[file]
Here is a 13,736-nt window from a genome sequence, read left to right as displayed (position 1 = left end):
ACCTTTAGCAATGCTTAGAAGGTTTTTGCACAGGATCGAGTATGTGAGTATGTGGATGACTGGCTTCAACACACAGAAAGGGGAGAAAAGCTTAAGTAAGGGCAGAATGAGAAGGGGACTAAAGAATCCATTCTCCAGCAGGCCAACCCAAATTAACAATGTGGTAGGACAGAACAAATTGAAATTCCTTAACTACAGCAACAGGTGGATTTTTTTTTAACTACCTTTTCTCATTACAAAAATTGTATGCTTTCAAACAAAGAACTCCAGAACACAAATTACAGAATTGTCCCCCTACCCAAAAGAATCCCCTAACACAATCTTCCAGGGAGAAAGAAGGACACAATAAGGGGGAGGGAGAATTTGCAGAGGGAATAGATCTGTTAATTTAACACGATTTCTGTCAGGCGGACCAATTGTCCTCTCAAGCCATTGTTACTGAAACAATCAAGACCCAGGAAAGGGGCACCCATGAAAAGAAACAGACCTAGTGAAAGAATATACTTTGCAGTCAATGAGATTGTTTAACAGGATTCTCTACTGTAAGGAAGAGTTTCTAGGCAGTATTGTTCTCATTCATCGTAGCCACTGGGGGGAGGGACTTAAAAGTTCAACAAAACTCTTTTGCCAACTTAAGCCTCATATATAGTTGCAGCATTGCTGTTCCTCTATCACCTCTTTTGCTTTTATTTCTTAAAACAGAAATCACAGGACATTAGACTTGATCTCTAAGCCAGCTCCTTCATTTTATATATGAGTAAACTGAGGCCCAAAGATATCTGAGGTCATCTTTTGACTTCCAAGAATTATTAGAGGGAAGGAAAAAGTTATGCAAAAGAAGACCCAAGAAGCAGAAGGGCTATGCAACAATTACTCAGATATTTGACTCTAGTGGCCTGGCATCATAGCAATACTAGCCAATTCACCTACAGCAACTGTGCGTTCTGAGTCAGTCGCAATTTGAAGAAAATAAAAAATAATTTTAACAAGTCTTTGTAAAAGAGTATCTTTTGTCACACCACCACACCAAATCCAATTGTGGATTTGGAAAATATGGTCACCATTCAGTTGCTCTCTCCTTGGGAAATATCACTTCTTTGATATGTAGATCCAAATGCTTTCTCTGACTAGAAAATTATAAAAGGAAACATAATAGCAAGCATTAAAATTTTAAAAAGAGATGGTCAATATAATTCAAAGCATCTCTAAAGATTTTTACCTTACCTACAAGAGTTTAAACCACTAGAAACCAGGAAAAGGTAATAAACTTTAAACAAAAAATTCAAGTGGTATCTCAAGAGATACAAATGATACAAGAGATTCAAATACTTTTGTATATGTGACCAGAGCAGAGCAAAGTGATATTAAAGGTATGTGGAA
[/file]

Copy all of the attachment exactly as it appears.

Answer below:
Here is a 13,736-nt window from a genome sequence, read left to right as displayed (position 1 = left end):
ACCTTTAGCAATGCTTAGAAGGTTTTTGCACAGGATCGAGTATGTGAGTATGTGGATGACTGGCTTCAACACACAGAAAGGGGAGAAAAGCTTAAGTAAGGGCAGAATGAGAAGGGGACTAAAGAATCCATTCTCCAGCAGGCCAACCCAAATTAACAATGTGGTAGGACAGAACAAATTGAAATTCCTTAACTACAGCAACAGGTGGATTTTTTTTTAACTACCTTTTCTCATTACAAAAATTGTATGCTTTCAAACAAAGAACTCCAGAACACAAATTACAGAATTGTCCCCCTACCCAAAAGAATCCCCTAACACAATCTTCCAGGGAGAAAGAAGGACACAATAAGGGGGAGGGAGAATTTGCAGAGGGAATAGATCTGTTAATTTAACACGATTTCTGTCAGGCGGACCAATTGTCCTCTCAAGCCATTGTTACTGAAACAATCAAGACCCAGGAAAGGGGCACCCATGAAAAGAAACAGACCTAGTGAAAGAATATACTTTGCAGTCAATGAGATTGTTTAACAGGATTCTCTACTGTAAGGAAGAGTTTCTAGGCAGTATTGTTCTCATTCATCGTAGCCACTGGGGGGAGGGACTTAAAAGTTCAACAAAACTCTTTTGCCAACTTAAGCCTCATATATAGTTGCAGCATTGCTGTTCCTCTATCACCTCTTTTGCTTTTATTTCTTAAAACAGAAATCACAGGACATTAGACTTGATCTCTAAGCCAGCTCCTTCATTTTATATATGAGTAAACTGAGGCCCAAAGATATCTGAGGTCATCTTTTGACTTCCAAGAATTATTAGAGGGAAGGAAAAAGTTATGCAAAAGAAGACCCAAGAAGCAGAAGGGCTATGCAACAATTACTCAGATATTTGACTCTAGTGGCCTGGCATCATAGCAATACTAGCCAATTCACCTACAGCAACTGTGCGTTCTGAGTCAGTCGCAATTTGAAGAAAATAAAAAATAATTTTAACAAGTCTTTGTAAAAGAGTATCTTTTGTCACACCACCACACCAAATCCAATTGTGGATTTGGAAAATATGGTCACCATTCAGTTGCTCTCTCCTTGGGAAATATCACTTCTTTGATATGTAGATCCAAATGCTTTCTCTGACTAGAAAATTATAAAAGGAAACATAATAGCAAGCATTAAAATTTTAAAAAGAGATGGTCAATATAATTCAAAGCATCTCTAAAGATTTTTACCTTACCTACAAGAGTTTAAACCACTAGAAACCAGGAAAAGGTAATAAACTTTAAACAAAAAATTCAAGTGGTATCTCAAGAGATACAAATGATACAAGAGATTCAAATACTTTTGTATATGTGACCAGAGCAGAGCAAAGTGATATTAAAGGTATGTGGAA